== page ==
Protecting Your Rights And Interests, No Matter The Issue

What if HR has just scheduled a meeting with you?

by | May 10, 2021 | Business Law, Employment Law |

Every employee dreads the email, call or calendar invite to an HR meeting, especially the surprise one, the one you did not schedule. You may receive this notification a few minutes before the meeting or the morning you arrive at work. If you are a part of a company wide layoff, you may be called into one conference room while others gather in another room for the layoff announcement. But if you are the only one being terminated, even under the guise of a larger reduction in force, you are likely to be in a meeting, alone with your manager, your HR representative, and maybe even legal.

So, here are a few things you need to do to prepare for the meeting:

  1. Take a deep breath: You cannot think straight if you are panicking or scared or feeling out of control. Remember that feeling of being called to the principal’s office, you are going to feel it again. Your breath may be faster, your heart beat racing, your face feeling hot, and of course, the butterflies in your belly. The deep breaths will take these feelings and help you control your nerves. You are going to need your wits about you over the new few days and initially, you are going to be going through this alone. So, take two minutes to take some deep breaths; it sounds silly but it is the most important thing you will do all day.  This is especially important if the meeting is taking place soon and you were just notified about it.
  2. Take Inventory: Now that you are clear headed, take a quick inventory of the events and discussions of the past few days, weeks and months. Assume the worst, that you are being put on a performance improvement plan or fired, and take stock of things that you have done, said, or emailed over the past few weeks and months. Think about issues that you have raised, complaints made, disagreements with supervisors or co-workers about company actions or policy. Sometimes, the performance or termination discussion is just that, about your performance, and the need for improvement or termination. And sometimes, it is something else. It is for those times that you need to be prepared with your wits about you. You are taking stock of these issues but you are not going to share them with anyone, yet.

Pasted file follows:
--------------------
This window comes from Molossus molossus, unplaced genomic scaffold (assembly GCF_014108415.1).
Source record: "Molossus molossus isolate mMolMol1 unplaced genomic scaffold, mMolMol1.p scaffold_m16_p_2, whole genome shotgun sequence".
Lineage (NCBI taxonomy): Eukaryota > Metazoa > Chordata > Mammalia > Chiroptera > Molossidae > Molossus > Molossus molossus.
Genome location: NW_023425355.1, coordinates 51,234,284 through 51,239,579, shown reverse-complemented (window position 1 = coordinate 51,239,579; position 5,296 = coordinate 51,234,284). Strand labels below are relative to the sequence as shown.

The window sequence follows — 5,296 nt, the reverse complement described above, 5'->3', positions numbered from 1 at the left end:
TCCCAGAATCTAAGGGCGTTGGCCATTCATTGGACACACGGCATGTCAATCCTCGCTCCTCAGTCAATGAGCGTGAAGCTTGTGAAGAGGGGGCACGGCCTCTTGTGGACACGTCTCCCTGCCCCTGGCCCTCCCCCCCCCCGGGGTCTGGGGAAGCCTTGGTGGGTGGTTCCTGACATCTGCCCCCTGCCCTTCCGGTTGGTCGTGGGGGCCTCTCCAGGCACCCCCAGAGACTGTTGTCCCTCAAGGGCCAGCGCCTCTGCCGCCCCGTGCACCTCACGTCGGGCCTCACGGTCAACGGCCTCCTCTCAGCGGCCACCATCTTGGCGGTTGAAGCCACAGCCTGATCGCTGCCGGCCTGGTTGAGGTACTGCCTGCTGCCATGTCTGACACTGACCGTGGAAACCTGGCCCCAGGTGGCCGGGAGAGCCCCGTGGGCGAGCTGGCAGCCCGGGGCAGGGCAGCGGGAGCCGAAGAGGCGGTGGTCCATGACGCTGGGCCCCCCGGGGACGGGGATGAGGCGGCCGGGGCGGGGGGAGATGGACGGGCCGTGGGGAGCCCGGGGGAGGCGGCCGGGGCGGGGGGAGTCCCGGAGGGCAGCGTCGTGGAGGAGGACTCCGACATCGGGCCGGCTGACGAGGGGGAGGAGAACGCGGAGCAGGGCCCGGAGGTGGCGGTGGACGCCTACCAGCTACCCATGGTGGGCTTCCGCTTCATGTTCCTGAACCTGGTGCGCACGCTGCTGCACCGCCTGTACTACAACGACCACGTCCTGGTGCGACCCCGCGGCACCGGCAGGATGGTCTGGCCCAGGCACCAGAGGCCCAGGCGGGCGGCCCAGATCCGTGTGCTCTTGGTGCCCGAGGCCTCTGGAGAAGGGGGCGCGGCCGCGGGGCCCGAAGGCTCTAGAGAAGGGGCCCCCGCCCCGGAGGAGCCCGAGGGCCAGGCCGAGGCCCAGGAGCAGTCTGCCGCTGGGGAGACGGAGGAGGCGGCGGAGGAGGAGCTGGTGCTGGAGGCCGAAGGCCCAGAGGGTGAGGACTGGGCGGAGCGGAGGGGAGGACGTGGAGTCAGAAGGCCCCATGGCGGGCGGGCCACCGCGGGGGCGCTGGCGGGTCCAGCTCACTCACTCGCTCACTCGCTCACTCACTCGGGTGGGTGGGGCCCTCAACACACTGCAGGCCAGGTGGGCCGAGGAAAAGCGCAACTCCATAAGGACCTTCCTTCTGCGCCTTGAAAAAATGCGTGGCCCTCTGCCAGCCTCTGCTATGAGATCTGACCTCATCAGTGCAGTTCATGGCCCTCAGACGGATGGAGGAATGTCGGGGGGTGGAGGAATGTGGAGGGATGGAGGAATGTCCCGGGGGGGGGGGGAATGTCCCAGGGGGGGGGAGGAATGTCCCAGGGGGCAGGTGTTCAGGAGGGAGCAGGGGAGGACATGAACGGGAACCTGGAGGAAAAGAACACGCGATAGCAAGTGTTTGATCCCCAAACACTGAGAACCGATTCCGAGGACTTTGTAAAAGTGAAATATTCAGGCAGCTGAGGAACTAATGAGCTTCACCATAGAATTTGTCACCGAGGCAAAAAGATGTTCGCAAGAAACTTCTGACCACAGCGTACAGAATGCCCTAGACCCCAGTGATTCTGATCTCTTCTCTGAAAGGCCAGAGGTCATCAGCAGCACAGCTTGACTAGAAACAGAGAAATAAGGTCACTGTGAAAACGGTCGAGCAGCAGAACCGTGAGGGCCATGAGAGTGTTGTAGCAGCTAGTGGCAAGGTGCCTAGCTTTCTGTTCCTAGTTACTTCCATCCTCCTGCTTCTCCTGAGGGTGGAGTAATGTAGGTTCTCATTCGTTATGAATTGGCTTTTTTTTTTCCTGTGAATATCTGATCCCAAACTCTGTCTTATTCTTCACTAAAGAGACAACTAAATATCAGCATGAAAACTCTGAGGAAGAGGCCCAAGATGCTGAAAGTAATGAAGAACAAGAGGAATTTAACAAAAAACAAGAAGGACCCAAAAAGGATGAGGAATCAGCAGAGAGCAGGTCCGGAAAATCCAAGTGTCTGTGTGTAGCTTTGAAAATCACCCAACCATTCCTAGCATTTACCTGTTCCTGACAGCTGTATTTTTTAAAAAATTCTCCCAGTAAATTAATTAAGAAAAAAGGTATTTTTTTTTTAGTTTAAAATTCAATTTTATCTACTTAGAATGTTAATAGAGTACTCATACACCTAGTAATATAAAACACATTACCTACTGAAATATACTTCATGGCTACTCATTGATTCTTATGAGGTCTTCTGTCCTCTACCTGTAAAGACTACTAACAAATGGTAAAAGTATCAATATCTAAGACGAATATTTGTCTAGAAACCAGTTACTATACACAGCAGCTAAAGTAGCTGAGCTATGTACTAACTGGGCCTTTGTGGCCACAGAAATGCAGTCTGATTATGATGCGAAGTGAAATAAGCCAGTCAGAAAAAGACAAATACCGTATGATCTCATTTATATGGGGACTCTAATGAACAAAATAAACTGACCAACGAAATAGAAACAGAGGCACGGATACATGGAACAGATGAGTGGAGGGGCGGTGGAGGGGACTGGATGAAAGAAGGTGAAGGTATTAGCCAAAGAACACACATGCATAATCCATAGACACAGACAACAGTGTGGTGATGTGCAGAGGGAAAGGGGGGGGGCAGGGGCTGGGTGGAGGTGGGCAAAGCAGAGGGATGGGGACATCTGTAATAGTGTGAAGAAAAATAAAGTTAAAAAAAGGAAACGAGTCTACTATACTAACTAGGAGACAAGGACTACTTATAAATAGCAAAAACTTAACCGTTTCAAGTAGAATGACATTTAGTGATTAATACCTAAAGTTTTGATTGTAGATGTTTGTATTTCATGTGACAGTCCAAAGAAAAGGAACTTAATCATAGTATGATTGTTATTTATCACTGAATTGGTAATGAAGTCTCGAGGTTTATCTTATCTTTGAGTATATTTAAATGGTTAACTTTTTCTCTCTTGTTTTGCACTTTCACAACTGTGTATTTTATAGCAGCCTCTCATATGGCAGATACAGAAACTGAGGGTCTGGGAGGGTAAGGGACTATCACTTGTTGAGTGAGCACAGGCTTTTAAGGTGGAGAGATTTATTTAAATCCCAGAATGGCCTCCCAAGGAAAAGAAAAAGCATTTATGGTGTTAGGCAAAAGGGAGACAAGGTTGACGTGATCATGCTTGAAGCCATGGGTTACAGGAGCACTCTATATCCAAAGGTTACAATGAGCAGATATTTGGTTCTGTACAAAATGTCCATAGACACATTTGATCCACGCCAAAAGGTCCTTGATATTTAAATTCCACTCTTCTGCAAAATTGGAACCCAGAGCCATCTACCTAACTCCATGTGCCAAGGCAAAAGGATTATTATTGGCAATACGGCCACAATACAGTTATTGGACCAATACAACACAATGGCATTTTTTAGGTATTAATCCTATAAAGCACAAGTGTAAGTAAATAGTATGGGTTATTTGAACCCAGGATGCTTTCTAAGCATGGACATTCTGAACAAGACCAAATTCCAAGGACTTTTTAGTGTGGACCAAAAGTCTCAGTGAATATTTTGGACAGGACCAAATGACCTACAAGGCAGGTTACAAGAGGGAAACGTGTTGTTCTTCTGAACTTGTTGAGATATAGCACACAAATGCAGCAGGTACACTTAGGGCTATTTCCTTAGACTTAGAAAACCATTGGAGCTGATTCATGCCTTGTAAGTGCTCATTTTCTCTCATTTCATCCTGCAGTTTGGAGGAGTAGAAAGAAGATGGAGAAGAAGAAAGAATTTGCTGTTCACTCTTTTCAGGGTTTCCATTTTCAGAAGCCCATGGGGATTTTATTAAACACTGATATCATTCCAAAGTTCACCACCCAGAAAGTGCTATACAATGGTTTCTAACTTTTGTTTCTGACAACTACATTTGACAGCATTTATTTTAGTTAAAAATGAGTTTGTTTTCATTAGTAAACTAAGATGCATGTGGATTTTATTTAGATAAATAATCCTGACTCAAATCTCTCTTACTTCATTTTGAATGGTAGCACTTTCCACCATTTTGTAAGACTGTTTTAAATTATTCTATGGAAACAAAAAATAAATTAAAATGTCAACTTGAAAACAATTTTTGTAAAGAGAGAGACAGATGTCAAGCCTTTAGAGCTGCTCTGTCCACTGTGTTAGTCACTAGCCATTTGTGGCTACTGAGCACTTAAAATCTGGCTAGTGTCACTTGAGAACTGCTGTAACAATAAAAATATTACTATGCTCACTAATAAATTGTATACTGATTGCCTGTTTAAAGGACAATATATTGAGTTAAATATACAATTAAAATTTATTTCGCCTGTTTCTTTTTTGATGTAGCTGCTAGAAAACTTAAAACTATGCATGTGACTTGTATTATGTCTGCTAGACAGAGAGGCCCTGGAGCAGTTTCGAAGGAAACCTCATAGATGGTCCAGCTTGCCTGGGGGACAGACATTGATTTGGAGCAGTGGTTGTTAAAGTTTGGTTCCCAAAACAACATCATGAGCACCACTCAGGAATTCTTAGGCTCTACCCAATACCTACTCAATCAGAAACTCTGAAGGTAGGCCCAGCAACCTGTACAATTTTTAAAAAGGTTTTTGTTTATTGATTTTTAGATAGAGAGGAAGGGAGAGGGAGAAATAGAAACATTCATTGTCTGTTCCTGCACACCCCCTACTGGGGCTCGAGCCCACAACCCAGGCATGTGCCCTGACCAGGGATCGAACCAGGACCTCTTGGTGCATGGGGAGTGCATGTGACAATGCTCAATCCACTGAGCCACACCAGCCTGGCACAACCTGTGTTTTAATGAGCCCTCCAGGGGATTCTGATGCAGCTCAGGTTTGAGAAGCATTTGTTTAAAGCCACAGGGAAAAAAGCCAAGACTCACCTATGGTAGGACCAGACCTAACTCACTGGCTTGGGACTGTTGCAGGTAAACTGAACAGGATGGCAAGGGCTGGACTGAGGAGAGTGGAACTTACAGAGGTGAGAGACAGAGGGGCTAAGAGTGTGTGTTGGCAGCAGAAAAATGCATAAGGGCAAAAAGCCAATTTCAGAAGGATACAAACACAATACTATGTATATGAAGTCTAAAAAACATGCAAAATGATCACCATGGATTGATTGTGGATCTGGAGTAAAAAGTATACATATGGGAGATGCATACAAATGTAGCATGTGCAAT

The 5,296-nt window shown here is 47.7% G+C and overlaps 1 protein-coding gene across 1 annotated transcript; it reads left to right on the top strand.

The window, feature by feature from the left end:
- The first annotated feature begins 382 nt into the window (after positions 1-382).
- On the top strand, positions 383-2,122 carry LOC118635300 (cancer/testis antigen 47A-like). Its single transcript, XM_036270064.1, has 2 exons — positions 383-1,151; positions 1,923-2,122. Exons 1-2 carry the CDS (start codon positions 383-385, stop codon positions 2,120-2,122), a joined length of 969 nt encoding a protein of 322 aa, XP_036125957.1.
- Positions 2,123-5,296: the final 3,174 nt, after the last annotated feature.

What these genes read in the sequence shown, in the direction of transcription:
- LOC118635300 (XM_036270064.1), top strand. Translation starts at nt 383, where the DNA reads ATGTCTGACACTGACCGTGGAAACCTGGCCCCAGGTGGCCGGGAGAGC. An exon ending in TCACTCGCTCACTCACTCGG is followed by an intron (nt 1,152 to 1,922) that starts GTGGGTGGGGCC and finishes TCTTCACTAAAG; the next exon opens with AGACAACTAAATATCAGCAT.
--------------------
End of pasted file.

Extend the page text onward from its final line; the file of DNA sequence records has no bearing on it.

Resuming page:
3. Be a listener: Go into the meeting prepared to listen and play your cards close to your vest. This means that you need to be present in the meeting, take in the words being spoken, watching body language, looks exchanged between those present in the room, and answers given to your questions. If you wish, you can ask questions like why is this happening, who else is being laid off, what is my severance. These questions won’t matter and know that nothing you say in that room will change their minds so don’t say anything that could be construed as you admitting wrongdoing or fault. And most importantly, remember your deep breaths and stay calm. If you lose your cool or become angry and abusive, your actions will justify your termination even if the previously stated reasons do not.
  4. Don’t Sign Anything: I repeat, do not sign anything. The company cannot tell you that they need your signature in that meeting or within 24 hours. You must be given at least 21 days to review the Agreement being presented to you. If you are being presented with a performance improvement plan, you can sign the document acknowledging that it has been presented to you but do not sign anything that states that you agree with the contents of the document. Even if the items listed contain some truth, you will likely find that you disagree with most of it or the characterization of certain events as being your fault. Even if you agree with 100% of the contents, recognize that you are scared, stressed and not thinking clearly and that you should review this document and get back to them at a later date.
  5. Don’t Be an Ostrich: As unpleasant as this situation is, you cannot stick your head in the sand. You must take action, either to consult a lawyer, address the performance improvement plan, negotiate a better severance package or take some other action. Take a day to process what has happened and then take action. Just because you don’t think about it, doesn’t mean that the situation will just go away. This is true in termination situations but even more so in situations where you believe you have been unfairly treated in a performance improvement plan. You can and must protect yourself against the inevitable.

The Bottomline: Stay calm and stay in control. While it may not feel like it, you have power in this situation and need to make sure that you are not giving it up with rash or erratic behavior.

Archives